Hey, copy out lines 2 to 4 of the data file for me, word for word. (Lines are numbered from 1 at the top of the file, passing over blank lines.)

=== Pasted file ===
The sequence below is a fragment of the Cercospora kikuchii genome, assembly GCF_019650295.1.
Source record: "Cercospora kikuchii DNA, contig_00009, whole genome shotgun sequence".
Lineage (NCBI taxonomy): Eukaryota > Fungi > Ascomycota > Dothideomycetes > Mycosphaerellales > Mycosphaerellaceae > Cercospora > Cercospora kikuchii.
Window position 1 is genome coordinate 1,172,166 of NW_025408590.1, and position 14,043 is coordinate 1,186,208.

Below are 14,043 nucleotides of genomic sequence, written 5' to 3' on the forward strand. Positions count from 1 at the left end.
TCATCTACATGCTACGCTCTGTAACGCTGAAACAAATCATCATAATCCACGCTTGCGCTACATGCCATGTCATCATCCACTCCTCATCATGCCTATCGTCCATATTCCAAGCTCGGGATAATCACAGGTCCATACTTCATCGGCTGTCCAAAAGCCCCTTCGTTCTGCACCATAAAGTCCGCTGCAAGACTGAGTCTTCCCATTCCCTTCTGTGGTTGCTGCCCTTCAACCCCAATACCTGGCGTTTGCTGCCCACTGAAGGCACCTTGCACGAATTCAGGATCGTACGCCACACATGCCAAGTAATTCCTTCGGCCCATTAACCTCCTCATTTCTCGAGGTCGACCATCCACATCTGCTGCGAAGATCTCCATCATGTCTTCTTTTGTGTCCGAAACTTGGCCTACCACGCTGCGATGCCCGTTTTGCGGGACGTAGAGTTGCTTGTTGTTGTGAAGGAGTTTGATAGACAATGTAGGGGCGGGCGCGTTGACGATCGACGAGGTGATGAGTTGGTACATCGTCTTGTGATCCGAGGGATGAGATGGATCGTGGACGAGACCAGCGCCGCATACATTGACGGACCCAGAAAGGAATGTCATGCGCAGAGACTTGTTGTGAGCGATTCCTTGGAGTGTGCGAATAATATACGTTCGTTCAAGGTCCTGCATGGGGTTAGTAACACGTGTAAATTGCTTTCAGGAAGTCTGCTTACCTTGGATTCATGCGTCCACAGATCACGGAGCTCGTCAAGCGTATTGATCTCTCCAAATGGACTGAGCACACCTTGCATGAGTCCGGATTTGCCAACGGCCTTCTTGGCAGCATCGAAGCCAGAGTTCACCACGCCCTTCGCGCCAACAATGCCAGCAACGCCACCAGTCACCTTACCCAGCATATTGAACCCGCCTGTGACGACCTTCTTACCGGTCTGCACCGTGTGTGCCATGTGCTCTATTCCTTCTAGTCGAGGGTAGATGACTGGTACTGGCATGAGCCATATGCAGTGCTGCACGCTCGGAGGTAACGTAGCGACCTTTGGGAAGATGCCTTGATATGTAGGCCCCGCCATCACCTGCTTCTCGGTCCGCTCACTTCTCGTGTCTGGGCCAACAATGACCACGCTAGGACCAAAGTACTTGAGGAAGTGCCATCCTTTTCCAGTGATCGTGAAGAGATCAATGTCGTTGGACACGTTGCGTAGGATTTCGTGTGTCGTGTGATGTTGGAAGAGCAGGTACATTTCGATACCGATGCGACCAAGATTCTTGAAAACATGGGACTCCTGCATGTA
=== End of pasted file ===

Source record: "Cercospora kikuchii DNA, contig_00009, whole genome shotgun sequence".
Lineage (NCBI taxonomy): Eukaryota > Fungi > Ascomycota > Dothideomycetes > Mycosphaerellales > Mycosphaerellaceae > Cercospora > Cercospora kikuchii.
Window position 1 is genome coordinate 1,172,166 of NW_025408590.1, and position 14,043 is coordinate 1,186,208.